Next year marks the 50th anniversary of the United States-Japan Security Treaty, a central feature of stability in East Asia for half a century. But now, with the Japanese experiencing a period of domestic political uncertainty, and North Korea’s nuclear tests and missile launches increasing their anxiety, will Japan reverse its long-standing decision not to seek a national nuclear-deterrent capability? Is the US-Japan alliance coming to an end?
In the early 1990s, many Americans regarded Japan as an economic threat. Some people — in both countries — viewed the security alliance as a Cold War relic to be discarded.
These trends were reversed by the Clinton administration’s 1995 East Asia Strategy Report. In 1996, the Clinton-Hashimoto Declaration stated that the US-Japan security alliance was the foundation for stability that would allow growing prosperity in post-Cold War East Asia. That approach has continued on a bipartisan basis in the US, and polls show that it retains broad acceptance in Japan. Most close observers of the relationship agree that the US-Japan alliance is in much better shape today than 15 years ago.
Nonetheless, the alliance faces three major challenges in a new external environment. One is North Korea, whose recent behavior has been clever and deceptive. The North Koreans have violated their agreements, knowing that China, the country with the greatest potential leverage, is most concerned about regime collapse in North Korea, and thus the threat of chaos on its borders.
Japan officially endorses the objective of a non-nuclear world, but it relies on the US’ extended nuclear deterrent, and wants to avoid being subject to nuclear blackmail from North Korea or China. The Japanese fear that the credibility of the US’ extended deterrence will be weakened if the US decreases its nuclear forces to parity with China.
It is a mistake, however, to believe that extended deterrence depends on parity in numbers of nuclear weapons. Rather, it depends on a combination of capability and credibility. During the Cold War, the US was able to defend Berlin because our promise to do so was made credible by the NATO alliance and the presence of US troops, whose lives would be on the line in the event of a Soviet attack.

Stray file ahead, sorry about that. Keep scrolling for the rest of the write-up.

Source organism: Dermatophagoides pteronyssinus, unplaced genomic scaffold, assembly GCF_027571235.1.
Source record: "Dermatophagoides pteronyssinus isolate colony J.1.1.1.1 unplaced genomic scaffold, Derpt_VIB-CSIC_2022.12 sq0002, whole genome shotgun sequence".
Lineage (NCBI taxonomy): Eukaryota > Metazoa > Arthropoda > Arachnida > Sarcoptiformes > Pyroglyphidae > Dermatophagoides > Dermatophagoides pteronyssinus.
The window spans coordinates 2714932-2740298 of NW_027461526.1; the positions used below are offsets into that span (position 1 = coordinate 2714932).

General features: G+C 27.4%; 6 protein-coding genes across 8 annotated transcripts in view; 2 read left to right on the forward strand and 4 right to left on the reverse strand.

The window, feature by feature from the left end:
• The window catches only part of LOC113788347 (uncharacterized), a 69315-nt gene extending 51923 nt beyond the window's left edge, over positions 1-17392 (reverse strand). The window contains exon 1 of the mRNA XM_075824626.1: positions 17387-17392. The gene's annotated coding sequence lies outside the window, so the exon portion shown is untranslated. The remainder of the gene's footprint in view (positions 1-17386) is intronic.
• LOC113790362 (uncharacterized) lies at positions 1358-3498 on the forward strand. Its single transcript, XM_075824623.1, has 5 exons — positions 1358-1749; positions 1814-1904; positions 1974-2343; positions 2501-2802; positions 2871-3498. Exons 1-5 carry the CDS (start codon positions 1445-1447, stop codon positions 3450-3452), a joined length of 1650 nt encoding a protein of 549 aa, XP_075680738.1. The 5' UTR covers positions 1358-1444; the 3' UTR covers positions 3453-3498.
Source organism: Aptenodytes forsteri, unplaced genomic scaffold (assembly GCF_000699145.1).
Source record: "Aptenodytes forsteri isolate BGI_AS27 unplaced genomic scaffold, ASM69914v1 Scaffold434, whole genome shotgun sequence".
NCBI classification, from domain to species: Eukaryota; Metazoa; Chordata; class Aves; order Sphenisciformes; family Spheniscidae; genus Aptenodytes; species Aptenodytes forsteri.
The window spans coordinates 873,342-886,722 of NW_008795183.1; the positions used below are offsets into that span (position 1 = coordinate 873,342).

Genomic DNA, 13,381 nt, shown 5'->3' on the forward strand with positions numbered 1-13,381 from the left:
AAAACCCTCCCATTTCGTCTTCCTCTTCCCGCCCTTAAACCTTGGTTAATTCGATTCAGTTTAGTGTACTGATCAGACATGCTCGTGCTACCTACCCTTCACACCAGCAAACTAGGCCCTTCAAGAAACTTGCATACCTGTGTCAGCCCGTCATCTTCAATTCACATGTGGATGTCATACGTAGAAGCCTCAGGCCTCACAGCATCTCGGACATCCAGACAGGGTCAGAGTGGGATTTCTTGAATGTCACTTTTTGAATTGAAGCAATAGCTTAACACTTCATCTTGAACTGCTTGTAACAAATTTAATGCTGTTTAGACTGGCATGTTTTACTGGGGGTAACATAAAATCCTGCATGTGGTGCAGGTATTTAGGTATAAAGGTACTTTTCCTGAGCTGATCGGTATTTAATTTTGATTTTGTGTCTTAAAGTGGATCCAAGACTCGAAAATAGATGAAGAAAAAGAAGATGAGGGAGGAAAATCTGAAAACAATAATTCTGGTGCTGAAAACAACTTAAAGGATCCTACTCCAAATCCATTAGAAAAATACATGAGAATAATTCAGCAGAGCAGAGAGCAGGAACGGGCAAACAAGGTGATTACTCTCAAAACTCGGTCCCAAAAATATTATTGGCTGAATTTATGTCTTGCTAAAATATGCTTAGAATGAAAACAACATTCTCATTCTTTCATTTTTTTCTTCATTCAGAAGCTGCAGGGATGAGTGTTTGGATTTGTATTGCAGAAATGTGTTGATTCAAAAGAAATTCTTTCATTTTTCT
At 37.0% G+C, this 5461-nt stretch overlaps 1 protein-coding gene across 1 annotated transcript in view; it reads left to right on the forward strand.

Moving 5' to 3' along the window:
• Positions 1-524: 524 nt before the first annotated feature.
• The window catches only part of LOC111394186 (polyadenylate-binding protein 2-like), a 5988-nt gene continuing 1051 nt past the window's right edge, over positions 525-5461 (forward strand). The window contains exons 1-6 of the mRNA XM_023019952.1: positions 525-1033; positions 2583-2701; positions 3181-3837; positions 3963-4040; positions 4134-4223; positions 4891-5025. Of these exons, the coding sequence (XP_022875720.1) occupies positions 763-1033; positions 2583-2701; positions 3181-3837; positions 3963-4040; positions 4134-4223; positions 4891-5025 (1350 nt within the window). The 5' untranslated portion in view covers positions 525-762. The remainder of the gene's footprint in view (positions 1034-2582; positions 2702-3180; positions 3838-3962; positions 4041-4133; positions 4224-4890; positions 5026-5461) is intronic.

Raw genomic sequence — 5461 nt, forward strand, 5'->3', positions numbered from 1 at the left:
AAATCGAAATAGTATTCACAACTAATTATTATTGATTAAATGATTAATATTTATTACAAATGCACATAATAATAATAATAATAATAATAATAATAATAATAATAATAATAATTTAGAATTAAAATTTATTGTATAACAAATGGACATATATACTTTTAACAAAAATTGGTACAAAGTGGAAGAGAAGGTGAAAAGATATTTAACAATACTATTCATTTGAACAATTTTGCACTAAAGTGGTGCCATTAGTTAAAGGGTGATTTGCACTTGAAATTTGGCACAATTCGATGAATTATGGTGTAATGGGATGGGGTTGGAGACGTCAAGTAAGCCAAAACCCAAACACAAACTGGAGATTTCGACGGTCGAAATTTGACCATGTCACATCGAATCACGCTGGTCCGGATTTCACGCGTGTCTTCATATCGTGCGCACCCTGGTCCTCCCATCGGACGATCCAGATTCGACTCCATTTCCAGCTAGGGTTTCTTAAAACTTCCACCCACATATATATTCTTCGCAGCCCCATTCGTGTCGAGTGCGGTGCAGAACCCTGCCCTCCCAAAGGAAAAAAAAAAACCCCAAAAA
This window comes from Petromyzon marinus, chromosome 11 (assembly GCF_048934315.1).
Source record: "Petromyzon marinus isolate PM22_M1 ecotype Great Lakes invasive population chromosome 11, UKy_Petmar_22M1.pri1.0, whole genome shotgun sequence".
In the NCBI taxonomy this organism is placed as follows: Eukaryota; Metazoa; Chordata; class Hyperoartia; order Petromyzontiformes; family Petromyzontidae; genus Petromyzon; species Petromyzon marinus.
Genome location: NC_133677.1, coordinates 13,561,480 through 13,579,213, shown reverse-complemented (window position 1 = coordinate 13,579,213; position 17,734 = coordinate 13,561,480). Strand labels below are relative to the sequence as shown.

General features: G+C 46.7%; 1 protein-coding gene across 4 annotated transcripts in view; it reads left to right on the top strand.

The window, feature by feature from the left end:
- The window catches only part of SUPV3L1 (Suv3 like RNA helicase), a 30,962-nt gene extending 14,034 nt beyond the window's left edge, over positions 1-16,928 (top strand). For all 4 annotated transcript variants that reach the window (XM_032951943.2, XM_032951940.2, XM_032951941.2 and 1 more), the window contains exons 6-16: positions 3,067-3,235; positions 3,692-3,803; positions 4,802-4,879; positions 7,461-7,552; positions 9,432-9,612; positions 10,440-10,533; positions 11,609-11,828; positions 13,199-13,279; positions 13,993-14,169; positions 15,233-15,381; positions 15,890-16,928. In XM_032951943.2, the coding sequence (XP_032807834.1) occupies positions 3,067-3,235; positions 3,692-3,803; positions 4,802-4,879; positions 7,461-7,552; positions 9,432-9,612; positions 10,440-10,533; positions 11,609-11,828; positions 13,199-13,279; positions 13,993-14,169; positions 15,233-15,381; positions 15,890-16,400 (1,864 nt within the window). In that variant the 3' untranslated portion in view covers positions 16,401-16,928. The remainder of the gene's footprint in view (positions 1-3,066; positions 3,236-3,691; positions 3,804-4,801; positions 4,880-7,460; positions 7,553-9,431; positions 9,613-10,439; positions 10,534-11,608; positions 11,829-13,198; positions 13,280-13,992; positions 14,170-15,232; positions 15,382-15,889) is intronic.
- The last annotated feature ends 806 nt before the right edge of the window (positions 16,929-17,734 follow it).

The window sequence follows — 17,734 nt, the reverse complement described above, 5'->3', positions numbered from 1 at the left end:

Indeed, the best guarantee of the US’ extended deterrence over Japan remains the presence of nearly 50,000 US troops (which Japan helps to maintain with generous host-nation support). Credibility is also enhanced by joint projects such as the development of regional ballistic missile defense.
Equally important are US actions that show the high priority that Washington gives to the alliance, and its guarantees not to engage in what Japan fears will be “Japan-passing” in its relations with Asia. That is why it was so important that US Secretary of State Hillary Clinton’s first trip was to Asia, and her first stop in Japan. It is also why it is mistaken to speak of a formal G2 with China, rather than multilateral cooperation.
A second challenge for Japan is the dramatic rise of China’s economy. Although an important trade partner, China’s growing power makes Japan nervous. When re-negotiating the US-Japan security alliance in the 1990s, Japanese leaders sometimes privately asked me if the US would desert Japan in favor of China.
I responded then — and today — that there is little prospect of such a reversal for two reasons. First, China poses a potential threat, whereas Japan does not. Second, the US shares democratic values with Japan, and China is not a democracy.